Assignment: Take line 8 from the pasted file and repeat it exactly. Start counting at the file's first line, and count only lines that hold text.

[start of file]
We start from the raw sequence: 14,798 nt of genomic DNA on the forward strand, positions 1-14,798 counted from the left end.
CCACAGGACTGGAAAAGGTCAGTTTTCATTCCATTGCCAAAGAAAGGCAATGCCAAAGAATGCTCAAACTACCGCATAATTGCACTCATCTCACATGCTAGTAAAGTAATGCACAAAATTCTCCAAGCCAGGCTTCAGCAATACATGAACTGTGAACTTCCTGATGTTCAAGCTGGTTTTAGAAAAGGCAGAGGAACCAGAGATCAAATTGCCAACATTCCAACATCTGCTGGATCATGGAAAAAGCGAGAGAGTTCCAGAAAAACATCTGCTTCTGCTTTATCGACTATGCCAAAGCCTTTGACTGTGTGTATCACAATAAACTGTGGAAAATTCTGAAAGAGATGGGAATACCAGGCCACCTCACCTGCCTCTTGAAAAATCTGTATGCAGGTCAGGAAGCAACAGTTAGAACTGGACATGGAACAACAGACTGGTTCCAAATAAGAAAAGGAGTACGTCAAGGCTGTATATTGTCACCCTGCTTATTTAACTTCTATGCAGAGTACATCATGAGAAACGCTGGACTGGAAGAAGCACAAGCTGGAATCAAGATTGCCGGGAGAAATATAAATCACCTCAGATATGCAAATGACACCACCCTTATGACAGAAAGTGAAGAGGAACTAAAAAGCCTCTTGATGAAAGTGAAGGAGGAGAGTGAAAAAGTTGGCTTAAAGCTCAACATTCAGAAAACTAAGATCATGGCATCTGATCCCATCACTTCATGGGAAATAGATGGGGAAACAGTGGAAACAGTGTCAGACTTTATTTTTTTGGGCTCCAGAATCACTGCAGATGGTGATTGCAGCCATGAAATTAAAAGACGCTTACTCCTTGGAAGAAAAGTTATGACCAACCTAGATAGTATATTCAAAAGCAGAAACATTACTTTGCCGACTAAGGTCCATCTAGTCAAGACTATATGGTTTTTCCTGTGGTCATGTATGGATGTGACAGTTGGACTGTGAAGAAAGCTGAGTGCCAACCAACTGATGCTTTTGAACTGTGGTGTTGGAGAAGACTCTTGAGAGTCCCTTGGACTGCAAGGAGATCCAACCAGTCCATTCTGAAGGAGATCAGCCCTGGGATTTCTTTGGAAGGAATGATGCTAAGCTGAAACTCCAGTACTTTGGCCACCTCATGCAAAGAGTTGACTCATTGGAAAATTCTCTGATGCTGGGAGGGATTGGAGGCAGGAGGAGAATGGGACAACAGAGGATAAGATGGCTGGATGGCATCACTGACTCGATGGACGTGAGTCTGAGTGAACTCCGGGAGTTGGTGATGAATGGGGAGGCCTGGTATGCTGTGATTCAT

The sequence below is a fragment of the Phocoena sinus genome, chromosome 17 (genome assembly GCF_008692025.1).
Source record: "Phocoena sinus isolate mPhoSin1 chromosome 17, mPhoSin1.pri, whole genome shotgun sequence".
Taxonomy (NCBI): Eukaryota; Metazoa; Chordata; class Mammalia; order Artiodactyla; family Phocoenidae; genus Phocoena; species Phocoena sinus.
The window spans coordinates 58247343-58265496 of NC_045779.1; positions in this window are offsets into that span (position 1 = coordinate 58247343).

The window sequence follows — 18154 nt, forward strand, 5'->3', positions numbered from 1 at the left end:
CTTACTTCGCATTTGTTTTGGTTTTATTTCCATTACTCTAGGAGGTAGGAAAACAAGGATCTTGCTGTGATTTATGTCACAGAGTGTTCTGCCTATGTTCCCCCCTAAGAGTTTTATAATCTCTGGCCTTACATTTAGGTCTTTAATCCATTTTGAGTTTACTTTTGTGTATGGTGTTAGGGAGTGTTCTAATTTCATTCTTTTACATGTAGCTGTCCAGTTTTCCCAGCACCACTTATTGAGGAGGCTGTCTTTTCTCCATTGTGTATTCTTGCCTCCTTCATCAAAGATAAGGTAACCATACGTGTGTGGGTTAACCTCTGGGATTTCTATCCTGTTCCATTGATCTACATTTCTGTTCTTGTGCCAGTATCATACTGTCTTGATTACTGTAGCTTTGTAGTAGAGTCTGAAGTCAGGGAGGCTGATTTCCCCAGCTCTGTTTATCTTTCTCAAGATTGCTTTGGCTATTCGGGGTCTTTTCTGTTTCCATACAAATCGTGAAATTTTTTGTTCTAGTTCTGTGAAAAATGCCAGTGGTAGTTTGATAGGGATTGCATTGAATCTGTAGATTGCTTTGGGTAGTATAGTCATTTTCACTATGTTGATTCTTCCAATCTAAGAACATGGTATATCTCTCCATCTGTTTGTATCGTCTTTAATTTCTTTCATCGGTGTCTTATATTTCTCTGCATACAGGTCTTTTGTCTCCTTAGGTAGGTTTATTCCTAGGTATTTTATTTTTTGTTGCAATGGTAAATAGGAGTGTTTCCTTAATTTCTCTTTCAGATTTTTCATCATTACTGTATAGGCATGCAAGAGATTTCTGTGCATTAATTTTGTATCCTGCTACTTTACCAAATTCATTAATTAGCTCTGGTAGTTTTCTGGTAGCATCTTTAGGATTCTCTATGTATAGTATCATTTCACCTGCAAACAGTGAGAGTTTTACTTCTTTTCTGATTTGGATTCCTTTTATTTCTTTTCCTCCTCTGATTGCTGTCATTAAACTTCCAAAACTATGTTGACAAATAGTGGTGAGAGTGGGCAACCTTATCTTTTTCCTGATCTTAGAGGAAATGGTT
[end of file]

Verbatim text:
CTTACTTCGCATTTGTTTTGGTTTTATTTCCATTACTCTAGGAGGTAGGAAAACAAGGATCTTGCTGTGATTTATGTCACAGAGTGTTCTGCCTATGTTCCCCCCTAAGAGTTTTATAATCTCTGGCCTTACATTTAGGTCTTTAATCCATTTTGAGTTTACTTTTGTGTATGGTGTTAGGGAGTGTTCTAATTTCATTCTTTTACATGTAGCTGTCCAGTTTTCCCAGCACCACTTATTGAGGAGGCTGTCTTTTCTCCATTGTGTATTCTTGCCTCCTTCATCAAAGATAAGGTAACCATACGTGTGTGGGTTAACCTCTGGGATTTCTATCCTGTTCCATTGATCTACATTTCTGTTCTTGTGCCAGTATCATACTGTCTTGATTACTGTAGCTTTGTAGTAGAGTCTGAAGTCAGGGAGGCTGATTTCCCCAGCTCTGTTTATCTTTCTCAAGATTGCTTTGGCTATTCGGGGTCTTTTCTGTTTCCATACAAATCGTGAAATTTTTTGTTCTAGTTCTGTGAAAAATGCCAGTGGTAGTTTGATAGGGATTGCATTGAATCTGTAGATTGCTTTGGGTAGTATAGTCATTTTCACTATGTTGATTCTTCCAATCTAAGAACATGGTATATCTCTCCATCTGTTTGTATCGTCTTTAATTTCTTTCATCGGTGTCTTATATTTCTCTGCATACAGGTCTTTTGTCTCCTTAGGTAGGTTTATTCCTAGGTATTTTATTTTTTGTTGCAATGGTAAATAGGAGTGTTTCCTTAATTTCTCTTTCAGATTTTTCATCATTACTGTATAGGCATGCAAGAGATTTCTGTGCATTAATTTTGTATCCTGCTACTTTACCAAATTCATTAATTAGCTCTGGTAGTTTTCTGGTAGCATCTTTAGGATTCTCTATGTATAGTATCATTTCACCTGCAAACAGTGAGAGTTTTACTTCTTTTCTGATTTGGATTCCTTTTATTTCTTTTCCTCCTCTGATTGCTGTCATTAAACTTCCAAAACTATGTTGACAAATAGTGGTGAGAGTGGGCAACCTTATCTTTTTCCTGATCTTAGAGGAAATGGTT